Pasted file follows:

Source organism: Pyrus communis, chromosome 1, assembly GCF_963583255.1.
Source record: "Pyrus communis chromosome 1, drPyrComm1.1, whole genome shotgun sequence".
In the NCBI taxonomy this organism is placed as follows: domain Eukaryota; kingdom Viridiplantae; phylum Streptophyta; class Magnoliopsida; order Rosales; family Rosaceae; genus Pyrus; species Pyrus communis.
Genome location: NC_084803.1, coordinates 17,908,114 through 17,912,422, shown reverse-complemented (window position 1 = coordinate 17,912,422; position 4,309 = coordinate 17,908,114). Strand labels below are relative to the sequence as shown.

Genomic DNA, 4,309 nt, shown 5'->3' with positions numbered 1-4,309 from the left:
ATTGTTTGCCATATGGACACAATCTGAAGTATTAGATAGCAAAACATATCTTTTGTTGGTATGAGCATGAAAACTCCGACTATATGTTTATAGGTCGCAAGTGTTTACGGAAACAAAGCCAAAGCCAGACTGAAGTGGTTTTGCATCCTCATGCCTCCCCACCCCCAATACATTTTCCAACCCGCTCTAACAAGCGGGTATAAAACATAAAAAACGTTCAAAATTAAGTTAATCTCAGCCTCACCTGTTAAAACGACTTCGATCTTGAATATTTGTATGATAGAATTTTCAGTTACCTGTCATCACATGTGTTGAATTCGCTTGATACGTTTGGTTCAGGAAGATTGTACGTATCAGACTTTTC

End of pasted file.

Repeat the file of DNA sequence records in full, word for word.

Source organism: Pyrus communis, chromosome 1, assembly GCF_963583255.1.
Source record: "Pyrus communis chromosome 1, drPyrComm1.1, whole genome shotgun sequence".
In the NCBI taxonomy this organism is placed as follows: domain Eukaryota; kingdom Viridiplantae; phylum Streptophyta; class Magnoliopsida; order Rosales; family Rosaceae; genus Pyrus; species Pyrus communis.
Genome location: NC_084803.1, coordinates 17,908,114 through 17,912,422, shown reverse-complemented (window position 1 = coordinate 17,912,422; position 4,309 = coordinate 17,908,114). Strand labels below are relative to the sequence as shown.

Genomic DNA, 4,309 nt, shown 5'->3' with positions numbered 1-4,309 from the left:
ATTGTTTGCCATATGGACACAATCTGAAGTATTAGATAGCAAAACATATCTTTTGTTGGTATGAGCATGAAAACTCCGACTATATGTTTATAGGTCGCAAGTGTTTACGGAAACAAAGCCAAAGCCAGACTGAAGTGGTTTTGCATCCTCATGCCTCCCCACCCCCAATACATTTTCCAACCCGCTCTAACAAGCGGGTATAAAACATAAAAAACGTTCAAAATTAAGTTAATCTCAGCCTCACCTGTTAAAACGACTTCGATCTTGAATATTTGTATGATAGAATTTTCAGTTACCTGTCATCACATGTGTTGAATTCGCTTGATACGTTTGGTTCAGGAAGATTGTACGTATCAGACTTTTC